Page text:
If you were lucky enough to get your hands on the kit, I hope you put it to good use. They were in limited supply and are sold out at this point. Maybe they will make another run and sell them in the Google store?

If you still want to try this project with out the kit you can! Google has published instructions.

Supplies you will need

 

Raspberry Pi 3 Model B and power supply

Continue reading “Build Your Own Google Home Assistant – Google AIY & Raspberry Pi”

Turn On Your “Pi Hole” and say hello ad blocking on all your devices!

We are bombarded with Internet advertisements all day long. They have become such a part of the landscape most of us don’t even notice them anymore, let alone click on them. Marketers have become ever more clever to get noticed on both our desktops and mobile devices. This is when the advertisements become obnoxious! Pop-ups, video ads with auto-play, even adds on our mobile devices that are ridiculously intrusive and  hide the “X” to exit.

Enough is enough already!

This is where Pi Hole fits in! What is a Pi Hole you say? Think of the Pi Hole as an open source advertisement blocking network appliance for your entire home.  The developers of the Pi Hole software found an easy way to block most advertisements from displaying on all your devices. When you boil it down the Pi Hole is simply a DNS black list joined with the inexpensive Raspberry Pi computer. Continue reading “Turn On Your “Pi Hole” and say hello ad blocking on all your devices!”

How To Partially Cut The Cord With HDHR by Silicon Dust (Part 2 of 2)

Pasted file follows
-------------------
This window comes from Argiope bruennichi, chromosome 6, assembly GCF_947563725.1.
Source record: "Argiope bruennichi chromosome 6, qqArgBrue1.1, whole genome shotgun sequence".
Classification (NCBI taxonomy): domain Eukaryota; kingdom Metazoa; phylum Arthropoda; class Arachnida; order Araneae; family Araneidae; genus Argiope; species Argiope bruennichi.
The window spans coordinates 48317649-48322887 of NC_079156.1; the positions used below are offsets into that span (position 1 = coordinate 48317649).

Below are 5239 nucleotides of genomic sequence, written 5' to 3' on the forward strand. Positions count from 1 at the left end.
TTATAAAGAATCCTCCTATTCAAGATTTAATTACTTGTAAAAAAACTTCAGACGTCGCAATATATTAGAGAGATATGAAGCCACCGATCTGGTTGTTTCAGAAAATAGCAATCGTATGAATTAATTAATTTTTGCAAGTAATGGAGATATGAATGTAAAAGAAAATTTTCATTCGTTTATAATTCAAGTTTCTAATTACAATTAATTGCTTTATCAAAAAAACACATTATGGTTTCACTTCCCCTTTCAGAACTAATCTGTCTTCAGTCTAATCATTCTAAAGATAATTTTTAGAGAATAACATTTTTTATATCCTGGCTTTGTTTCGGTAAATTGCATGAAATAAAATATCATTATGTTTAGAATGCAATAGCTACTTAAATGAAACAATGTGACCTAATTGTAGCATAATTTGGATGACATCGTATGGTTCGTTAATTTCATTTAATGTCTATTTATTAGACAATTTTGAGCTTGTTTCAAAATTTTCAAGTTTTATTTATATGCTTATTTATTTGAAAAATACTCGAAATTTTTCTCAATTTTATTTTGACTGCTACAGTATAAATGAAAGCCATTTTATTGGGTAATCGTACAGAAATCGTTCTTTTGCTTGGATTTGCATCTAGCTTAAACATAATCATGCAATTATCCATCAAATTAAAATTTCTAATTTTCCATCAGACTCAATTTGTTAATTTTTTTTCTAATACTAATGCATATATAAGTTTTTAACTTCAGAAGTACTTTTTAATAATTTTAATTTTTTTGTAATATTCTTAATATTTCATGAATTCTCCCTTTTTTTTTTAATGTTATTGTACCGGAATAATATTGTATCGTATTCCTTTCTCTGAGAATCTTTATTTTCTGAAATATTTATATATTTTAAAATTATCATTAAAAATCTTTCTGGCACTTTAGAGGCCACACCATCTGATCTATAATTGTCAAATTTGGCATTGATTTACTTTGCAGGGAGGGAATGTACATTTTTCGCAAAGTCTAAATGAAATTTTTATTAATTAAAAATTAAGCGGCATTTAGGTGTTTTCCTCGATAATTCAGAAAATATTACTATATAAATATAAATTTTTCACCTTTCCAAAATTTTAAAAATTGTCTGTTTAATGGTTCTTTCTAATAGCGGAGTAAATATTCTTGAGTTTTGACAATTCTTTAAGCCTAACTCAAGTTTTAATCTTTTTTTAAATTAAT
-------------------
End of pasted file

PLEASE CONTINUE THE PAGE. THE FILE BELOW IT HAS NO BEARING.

In my previous post  “How To Partially Cut The Cord Part 1″ I explained the ease of reducing your cable bill by purchasing an HD Home Run from Silicon Dust. I have been a huge fan of their tuners for the last 10 years and in this post I’m going to give you an idea of how my setup works.

I am a Verizon Fios customer and subscribe to one of their silver packages. I have two HD Home Runs. The first is a dual tuner HDHR Connect $93.00 at Amazon and the second is an HDHR Prime $119 at Amazon.

TUNE IN – My tuners:
The HDHR Connect will allow you to tune 2 channels of unencrypted QAM or over the air digital TV. I am lucky since FIOS has all OTA channels in clear QAM on their line. The HDHR Prime has a Verizon supplied cable card (mcard) installed for $5.00/per month and can tune 3 channels of encrypted signals. This gives me a total of 5 tuners to play with.

WATCHING TV – Live:
Once the HDHR tuners are setup on your home network, you can easily stream HD content to a ton of devices. I have tested mine with a Windows 7 & Windows 10 pc, Android tablet, XBOX One, Amazon Fire Stick, and a Raspberry Pi 3 running Kodi. All are able to keep up with HD content over my wireless N network. Continue reading “How To Partially Cut The Cord With HDHR by Silicon Dust (Part 2 of 2)”